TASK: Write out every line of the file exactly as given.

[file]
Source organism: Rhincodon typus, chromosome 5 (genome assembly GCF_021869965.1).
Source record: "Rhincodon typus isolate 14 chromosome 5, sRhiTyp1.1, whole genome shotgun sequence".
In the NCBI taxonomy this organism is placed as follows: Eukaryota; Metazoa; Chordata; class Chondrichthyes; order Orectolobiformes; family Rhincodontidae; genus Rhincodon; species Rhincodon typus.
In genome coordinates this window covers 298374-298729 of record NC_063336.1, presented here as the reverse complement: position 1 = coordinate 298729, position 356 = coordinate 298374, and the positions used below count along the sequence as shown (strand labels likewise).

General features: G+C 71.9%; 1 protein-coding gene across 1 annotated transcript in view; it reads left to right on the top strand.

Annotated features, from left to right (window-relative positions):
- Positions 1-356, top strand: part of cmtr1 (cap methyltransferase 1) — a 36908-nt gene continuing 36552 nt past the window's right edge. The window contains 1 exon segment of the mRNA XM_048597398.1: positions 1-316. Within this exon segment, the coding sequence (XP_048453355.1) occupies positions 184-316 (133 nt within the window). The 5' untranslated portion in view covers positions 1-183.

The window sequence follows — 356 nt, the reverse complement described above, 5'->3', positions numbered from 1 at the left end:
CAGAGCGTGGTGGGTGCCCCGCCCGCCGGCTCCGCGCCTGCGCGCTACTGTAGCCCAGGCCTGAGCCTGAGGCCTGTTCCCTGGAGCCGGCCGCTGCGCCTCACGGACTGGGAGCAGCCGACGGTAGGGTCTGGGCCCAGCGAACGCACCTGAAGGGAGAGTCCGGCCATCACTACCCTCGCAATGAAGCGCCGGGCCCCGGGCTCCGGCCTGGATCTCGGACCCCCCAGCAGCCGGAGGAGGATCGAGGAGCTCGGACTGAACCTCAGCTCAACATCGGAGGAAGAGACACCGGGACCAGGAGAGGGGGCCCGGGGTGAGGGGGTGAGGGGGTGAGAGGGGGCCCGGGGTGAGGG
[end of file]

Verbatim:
Source organism: Rhincodon typus, chromosome 5 (genome assembly GCF_021869965.1).
Source record: "Rhincodon typus isolate 14 chromosome 5, sRhiTyp1.1, whole genome shotgun sequence".
In the NCBI taxonomy this organism is placed as follows: Eukaryota; Metazoa; Chordata; class Chondrichthyes; order Orectolobiformes; family Rhincodontidae; genus Rhincodon; species Rhincodon typus.
In genome coordinates this window covers 298374-298729 of record NC_063336.1, presented here as the reverse complement: position 1 = coordinate 298729, position 356 = coordinate 298374, and the positions used below count along the sequence as shown (strand labels likewise).

General features: G+C 71.9%; 1 protein-coding gene across 1 annotated transcript in view; it reads left to right on the top strand.

Annotated features, from left to right (window-relative positions):
- Positions 1-356, top strand: part of cmtr1 (cap methyltransferase 1) — a 36908-nt gene continuing 36552 nt past the window's right edge. The window contains 1 exon segment of the mRNA XM_048597398.1: positions 1-316. Within this exon segment, the coding sequence (XP_048453355.1) occupies positions 184-316 (133 nt within the window). The 5' untranslated portion in view covers positions 1-183.

The window sequence follows — 356 nt, the reverse complement described above, 5'->3', positions numbered from 1 at the left end:
CAGAGCGTGGTGGGTGCCCCGCCCGCCGGCTCCGCGCCTGCGCGCTACTGTAGCCCAGGCCTGAGCCTGAGGCCTGTTCCCTGGAGCCGGCCGCTGCGCCTCACGGACTGGGAGCAGCCGACGGTAGGGTCTGGGCCCAGCGAACGCACCTGAAGGGAGAGTCCGGCCATCACTACCCTCGCAATGAAGCGCCGGGCCCCGGGCTCCGGCCTGGATCTCGGACCCCCCAGCAGCCGGAGGAGGATCGAGGAGCTCGGACTGAACCTCAGCTCAACATCGGAGGAAGAGACACCGGGACCAGGAGAGGGGGCCCGGGGTGAGGGGGTGAGGGGGTGAGAGGGGGCCCGGGGTGAGGG